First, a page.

Dark Ambient 2.0
Deep Energy 1022 - Tibet - Part 1

Dark Ambient 2.0

Play Episode Listen Later Jul 19, 2022 49:23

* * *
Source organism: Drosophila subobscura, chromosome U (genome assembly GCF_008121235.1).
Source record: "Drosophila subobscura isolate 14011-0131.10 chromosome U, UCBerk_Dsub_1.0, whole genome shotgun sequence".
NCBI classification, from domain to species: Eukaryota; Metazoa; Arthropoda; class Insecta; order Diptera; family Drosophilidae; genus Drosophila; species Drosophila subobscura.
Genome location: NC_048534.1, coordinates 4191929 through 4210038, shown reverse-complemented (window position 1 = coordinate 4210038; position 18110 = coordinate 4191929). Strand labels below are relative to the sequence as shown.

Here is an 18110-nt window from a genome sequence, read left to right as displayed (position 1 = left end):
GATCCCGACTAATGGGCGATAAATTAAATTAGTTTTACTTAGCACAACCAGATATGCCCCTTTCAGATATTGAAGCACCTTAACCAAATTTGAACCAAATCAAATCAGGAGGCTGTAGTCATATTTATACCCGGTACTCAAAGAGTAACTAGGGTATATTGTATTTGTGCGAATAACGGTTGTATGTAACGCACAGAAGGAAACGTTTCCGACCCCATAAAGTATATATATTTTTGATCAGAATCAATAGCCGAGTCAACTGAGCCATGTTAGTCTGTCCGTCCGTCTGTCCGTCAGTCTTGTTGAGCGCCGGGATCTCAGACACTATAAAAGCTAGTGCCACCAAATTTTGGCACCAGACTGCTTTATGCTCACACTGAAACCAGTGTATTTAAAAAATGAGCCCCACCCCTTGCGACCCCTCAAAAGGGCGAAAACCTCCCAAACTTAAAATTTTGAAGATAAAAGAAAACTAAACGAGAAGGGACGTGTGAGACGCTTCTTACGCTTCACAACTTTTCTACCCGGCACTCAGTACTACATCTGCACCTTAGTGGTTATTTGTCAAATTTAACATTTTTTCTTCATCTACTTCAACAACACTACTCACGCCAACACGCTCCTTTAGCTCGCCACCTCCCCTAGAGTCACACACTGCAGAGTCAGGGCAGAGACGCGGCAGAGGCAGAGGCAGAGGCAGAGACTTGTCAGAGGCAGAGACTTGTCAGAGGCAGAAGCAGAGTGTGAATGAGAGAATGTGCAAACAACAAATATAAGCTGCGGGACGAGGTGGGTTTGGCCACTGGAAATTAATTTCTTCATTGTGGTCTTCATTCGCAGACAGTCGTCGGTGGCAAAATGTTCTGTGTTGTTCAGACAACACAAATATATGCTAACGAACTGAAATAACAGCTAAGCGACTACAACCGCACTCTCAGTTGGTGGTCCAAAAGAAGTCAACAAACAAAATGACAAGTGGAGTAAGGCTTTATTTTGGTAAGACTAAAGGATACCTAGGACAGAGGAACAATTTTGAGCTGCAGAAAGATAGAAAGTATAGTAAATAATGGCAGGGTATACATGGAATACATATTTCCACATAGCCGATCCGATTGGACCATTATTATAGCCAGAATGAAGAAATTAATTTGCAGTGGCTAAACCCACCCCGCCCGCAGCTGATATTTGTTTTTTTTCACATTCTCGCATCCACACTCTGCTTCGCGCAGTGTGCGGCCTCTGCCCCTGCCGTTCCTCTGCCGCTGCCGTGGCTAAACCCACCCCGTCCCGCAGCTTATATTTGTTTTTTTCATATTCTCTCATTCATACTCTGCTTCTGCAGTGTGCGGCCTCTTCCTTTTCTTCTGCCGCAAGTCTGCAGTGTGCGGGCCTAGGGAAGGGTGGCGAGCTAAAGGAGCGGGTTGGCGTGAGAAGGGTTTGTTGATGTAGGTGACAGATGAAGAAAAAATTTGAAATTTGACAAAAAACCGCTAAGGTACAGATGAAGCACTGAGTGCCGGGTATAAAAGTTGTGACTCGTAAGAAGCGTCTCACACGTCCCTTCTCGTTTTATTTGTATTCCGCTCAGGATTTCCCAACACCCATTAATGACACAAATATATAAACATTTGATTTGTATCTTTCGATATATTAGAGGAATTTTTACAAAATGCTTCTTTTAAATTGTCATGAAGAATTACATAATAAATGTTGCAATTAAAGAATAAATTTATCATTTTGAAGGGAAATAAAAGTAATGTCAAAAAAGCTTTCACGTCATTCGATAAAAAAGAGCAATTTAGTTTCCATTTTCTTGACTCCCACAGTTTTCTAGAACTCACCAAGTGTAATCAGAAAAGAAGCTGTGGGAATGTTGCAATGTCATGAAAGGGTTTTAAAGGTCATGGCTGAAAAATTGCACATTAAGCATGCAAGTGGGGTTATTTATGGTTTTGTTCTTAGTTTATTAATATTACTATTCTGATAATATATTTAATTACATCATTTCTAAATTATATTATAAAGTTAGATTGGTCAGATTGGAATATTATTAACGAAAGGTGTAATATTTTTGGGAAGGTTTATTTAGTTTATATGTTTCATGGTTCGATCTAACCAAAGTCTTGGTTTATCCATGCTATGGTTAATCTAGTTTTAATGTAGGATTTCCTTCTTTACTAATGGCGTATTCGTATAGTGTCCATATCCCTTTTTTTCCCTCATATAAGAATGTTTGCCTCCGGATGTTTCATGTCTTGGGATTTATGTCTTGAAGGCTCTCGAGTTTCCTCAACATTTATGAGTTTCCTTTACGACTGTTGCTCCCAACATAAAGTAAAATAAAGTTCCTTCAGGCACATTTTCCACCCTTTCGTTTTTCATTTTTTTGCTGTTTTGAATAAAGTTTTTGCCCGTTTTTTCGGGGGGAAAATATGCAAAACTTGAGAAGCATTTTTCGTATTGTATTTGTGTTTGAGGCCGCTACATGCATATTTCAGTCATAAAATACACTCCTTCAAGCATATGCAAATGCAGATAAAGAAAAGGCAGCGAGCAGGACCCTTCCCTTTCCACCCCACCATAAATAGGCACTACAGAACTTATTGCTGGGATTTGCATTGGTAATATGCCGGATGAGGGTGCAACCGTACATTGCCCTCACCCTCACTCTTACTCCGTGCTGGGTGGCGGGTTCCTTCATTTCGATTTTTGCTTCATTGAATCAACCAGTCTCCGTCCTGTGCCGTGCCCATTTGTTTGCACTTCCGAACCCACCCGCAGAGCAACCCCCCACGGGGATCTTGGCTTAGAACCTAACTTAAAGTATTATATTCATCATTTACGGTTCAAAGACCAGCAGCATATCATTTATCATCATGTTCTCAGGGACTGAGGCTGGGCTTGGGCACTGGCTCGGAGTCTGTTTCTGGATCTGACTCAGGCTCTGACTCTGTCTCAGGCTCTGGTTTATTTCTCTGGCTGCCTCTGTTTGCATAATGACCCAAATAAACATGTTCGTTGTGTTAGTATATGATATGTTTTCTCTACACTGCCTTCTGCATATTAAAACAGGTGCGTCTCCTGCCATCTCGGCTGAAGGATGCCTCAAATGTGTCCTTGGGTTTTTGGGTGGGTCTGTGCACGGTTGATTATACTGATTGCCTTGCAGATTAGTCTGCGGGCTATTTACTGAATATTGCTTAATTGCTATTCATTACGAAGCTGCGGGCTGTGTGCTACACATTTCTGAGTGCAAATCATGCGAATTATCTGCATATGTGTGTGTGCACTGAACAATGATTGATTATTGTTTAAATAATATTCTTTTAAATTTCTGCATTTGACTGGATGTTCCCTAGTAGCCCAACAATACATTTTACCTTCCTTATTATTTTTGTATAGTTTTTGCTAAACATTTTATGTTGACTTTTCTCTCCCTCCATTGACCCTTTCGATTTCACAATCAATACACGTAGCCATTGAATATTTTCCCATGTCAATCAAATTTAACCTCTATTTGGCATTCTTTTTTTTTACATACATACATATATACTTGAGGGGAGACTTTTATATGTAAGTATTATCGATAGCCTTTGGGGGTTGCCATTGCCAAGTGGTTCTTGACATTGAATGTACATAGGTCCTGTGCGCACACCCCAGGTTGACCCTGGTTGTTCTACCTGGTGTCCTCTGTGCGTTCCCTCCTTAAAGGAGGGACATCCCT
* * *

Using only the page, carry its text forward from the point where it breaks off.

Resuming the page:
Background Music for Sleep, Meditation, Relaxation, Massage, Yoga, Studying and TherapyHi everyone, this is Jim Butler and welcome to the Deep Energy Podcast - 1022 - Tibet - Part 1…….I have a brand new podcast. ‘Slow Piano for Sleep' A weekly podcast of my own solo ambient piano pieces. Available wherever you listen to podcasts and at the link belowhttps://podcasts.apple.com/us/podcast/slow-piano-for-sleep/id1626828397https://open.spotify.com/show/5BD3upRDysHNAKctGODPKT?si=18ca97b89ccb4d39If you would like to find out more about me and my music, head on over to www.jimbutlermusic.com or you can e-mail me at jimbutlermusic@gmail.com. On the website you will find links to all of my social media including FB, FB fan page, IG and Twitter and any live appearances I am making in the Keene, NH area. My YouTube page has all of the podcasts if you like listening that way, plus various other videos. https://www.youtube.com/user/JimButlerMusicI now have a merchandise store with a collection of mugs, t-shirts, tote bags, hoodie's and a ton more… you can find it at www.deepenergy.threadless.com This podcast is ad supported, if you would like to listen to the podcast without ads or speaking, please go to my Bandcamp page and most of the podcasts are there. If you would like a podcast and you don't see it, just send me an e-mail and I will get it uploaded ASAP.www.jimbutler.bandcamp.com Please share, subscribe, rate and review (helps more people find the podcast) through however you listen to the podcast including:Spreaker, Stitcher, Apple Podcast App, Castbox, Pandora, Spotify, Soundcloud, Luminary, iHeart Radio, Radio.com, Deezer, YouTube, Alexa and Siri and many other podcast providers.Thank you for listening. Until the next time, please be kind to one another, peace, bye…